Code: Select all

```
local x = love.math.random(1, 4)
local y = love.math.random(1, 4) -- y ~= x
```

Code: Select all

```
local x = love.math.random(1, 4)
local y = love.math.random(1, 4) -- y ~= x
```

Last edited by test on Wed May 08, 2019 11:02 am, edited 1 time in total.

Most simple/pragmatic solution

Code: Select all

```
local x = love.math.random(1, 4)
local y = love.math.random(1, 3)
if x == y then y = y + 1 end
```

Another option:

Both mine & Nelvin's should be indistinguishable to users.

Code: Select all

```
local x, y
x = love.math.random(1, 4)
repeat
y = love.math.random(1, 4)
until x ~= y
```

An actually working and simple solution is to create a list of all possible values, select one randomly, then delete the selected entry from the list of possible values.

A more sophistacted approach is a Feistel network, more practical information here.

A more sophistacted approach is a Feistel network, more practical information here.

A Feistel network is only applicable to powers of two; otherwise you need to discard numbers. Then there's the problem of seeding.

The list method is more general, as it allows for N different elements instead of just two or powers of two. And as an improvement, rather than deleting elements, you can swap them out, which is O(1) instead of O(N). Applied to this case:

The first numbers_to_extract elements in list[] will have the random elements; in this case, list[1] and list[2].

That's also the underlying method behind Fisher-Yates shuffle, except in Fisher-Yates, numbers_to_extract equals N-1.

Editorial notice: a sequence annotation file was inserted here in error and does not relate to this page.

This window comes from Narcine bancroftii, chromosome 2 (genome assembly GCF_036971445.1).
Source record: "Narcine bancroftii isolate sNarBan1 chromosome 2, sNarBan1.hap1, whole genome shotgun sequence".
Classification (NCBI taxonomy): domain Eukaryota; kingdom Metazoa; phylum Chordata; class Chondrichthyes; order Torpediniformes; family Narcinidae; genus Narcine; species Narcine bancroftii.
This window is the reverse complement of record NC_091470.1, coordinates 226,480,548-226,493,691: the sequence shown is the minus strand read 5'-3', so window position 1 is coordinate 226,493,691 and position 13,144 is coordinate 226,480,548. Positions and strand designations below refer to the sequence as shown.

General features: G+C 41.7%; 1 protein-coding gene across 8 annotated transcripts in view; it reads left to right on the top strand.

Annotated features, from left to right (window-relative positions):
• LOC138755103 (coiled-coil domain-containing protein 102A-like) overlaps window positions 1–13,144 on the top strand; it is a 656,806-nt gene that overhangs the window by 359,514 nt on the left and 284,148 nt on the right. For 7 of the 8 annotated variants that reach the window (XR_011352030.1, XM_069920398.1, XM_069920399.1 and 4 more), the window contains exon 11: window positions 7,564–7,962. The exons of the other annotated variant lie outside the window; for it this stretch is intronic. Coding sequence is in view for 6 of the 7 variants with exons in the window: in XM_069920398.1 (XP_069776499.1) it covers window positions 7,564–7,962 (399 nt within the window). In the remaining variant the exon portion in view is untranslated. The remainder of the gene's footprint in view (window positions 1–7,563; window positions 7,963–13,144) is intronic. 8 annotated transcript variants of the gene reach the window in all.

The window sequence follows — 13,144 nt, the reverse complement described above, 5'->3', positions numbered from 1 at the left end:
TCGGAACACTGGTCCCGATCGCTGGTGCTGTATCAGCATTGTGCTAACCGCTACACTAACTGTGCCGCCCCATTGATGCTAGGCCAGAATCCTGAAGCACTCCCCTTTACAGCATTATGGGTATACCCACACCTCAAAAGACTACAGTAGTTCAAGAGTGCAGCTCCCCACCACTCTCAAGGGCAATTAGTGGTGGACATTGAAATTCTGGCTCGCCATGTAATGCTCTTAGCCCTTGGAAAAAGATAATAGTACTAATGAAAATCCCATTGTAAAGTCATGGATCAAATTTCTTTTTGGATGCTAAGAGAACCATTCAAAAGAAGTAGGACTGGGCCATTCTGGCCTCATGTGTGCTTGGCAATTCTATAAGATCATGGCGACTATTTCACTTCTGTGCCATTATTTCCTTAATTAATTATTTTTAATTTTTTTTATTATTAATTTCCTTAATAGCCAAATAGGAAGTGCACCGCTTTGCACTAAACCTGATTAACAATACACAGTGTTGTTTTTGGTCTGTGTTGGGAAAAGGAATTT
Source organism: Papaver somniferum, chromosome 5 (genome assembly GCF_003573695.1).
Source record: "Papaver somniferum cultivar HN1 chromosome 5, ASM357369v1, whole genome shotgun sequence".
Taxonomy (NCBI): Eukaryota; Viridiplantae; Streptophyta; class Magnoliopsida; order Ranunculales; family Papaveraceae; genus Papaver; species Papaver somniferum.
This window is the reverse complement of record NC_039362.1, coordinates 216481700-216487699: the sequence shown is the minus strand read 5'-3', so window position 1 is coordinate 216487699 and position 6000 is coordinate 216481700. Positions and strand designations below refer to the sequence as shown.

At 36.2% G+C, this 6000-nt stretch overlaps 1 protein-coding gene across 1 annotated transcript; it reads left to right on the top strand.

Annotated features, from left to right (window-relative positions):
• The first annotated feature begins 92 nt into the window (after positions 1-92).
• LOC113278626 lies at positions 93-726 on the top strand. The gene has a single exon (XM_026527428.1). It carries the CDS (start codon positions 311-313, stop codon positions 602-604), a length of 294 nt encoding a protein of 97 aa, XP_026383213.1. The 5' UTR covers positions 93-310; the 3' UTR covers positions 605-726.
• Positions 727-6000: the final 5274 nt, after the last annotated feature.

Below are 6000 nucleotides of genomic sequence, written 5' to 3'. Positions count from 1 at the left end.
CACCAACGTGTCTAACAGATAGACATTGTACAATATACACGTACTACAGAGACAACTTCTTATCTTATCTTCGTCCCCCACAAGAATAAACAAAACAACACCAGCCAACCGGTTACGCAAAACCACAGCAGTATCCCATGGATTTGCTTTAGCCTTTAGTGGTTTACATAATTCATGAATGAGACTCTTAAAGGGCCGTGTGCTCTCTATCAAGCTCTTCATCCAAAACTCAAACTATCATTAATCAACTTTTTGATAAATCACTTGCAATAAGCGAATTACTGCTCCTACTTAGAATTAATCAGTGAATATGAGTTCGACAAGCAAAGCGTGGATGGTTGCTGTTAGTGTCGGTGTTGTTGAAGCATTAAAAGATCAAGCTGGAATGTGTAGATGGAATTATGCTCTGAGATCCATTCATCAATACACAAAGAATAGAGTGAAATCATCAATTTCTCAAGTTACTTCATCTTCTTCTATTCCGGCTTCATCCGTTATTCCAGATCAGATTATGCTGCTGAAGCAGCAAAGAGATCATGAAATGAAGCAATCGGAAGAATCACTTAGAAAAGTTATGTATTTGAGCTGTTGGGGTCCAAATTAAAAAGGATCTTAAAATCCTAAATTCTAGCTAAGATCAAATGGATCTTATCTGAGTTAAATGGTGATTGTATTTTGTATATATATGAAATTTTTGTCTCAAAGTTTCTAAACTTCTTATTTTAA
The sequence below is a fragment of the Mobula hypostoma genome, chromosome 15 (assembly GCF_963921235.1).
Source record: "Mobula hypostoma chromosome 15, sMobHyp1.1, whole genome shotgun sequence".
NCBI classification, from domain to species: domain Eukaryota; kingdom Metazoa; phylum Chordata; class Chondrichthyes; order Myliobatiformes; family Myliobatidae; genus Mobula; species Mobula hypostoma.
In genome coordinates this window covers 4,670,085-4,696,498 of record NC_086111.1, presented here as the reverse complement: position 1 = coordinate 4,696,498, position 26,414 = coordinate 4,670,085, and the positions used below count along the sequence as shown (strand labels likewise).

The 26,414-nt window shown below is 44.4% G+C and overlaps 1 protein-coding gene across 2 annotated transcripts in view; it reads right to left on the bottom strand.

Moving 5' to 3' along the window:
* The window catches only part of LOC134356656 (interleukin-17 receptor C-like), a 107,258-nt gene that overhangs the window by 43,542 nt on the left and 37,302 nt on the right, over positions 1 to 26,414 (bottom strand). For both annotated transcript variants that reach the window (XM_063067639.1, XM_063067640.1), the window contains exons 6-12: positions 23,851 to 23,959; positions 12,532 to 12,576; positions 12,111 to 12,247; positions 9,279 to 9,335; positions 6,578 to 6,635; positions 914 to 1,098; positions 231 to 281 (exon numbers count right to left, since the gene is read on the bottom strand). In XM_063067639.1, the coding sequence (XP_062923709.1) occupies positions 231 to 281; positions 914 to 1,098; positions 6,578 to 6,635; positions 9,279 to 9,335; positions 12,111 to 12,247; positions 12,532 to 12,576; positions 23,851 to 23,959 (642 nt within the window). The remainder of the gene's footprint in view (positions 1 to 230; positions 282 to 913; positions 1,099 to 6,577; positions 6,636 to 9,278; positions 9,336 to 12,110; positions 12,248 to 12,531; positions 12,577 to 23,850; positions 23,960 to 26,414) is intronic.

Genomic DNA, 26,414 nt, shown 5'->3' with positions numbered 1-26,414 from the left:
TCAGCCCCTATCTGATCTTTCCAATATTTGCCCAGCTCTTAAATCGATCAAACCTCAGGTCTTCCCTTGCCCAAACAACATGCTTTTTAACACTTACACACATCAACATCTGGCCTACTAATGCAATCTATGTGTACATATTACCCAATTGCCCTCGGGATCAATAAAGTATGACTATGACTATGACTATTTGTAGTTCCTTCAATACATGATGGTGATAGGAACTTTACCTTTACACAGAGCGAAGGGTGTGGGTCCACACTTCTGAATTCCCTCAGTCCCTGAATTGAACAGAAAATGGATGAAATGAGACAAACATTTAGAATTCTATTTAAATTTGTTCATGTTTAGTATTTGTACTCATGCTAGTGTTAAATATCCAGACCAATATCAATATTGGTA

Edit:

The list method is more general, as it allows for N different elements instead of just two or powers of two. And as an improvement, rather than deleting elements, you can swap them out, which is O(1) instead of O(N). Applied to this case:

Code: Select all

```
local list = {1, 2, 3, 4}
local N = #list
local numbers_to_extract = 2
for i = 1, numbers_to_extract do
local rand = math.random(i, N)
list[i], list[rand] = list[rand], list[i]
end
```

That's also the underlying method behind Fisher-Yates shuffle, except in Fisher-Yates, numbers_to_extract equals N-1.

Edit:

This isn't uniform. You will only get a 4 in the second number if the first one is a 3, so the pairs (1, 4) and (2, 4) don't appear at all. I think you meant <= instead of ==.Nelvin wrote: ↑Tue May 07, 2019 8:09 pmMost simple/pragmatic solution

Code: Select all

`local x = love.math.random(1, 4) local y = love.math.random(1, 3) if x == y then y = y + 1 end`

Good catch, haven't really thought about it - but it's also a question of the actual range of values used. If it's about a random position on a fullHD display, it doesn't matter, but for lower ranges, my suggestion was/is pure crap.pgimeno wrote: ↑Tue May 07, 2019 11:02 pmThis isn't uniform. You will only get a 4 in the second number if the first one is a 3, so the pairs (1, 4) and (2, 4) don't appear at all.Nelvin wrote: ↑Tue May 07, 2019 8:09 pmMost simple/pragmatic solution

Code: Select all

`local x = love.math.random(1, 4) local y = love.math.random(1, 3) if x == y then y = y + 1 end`

(@Nelvin - Don't miss my last edit)

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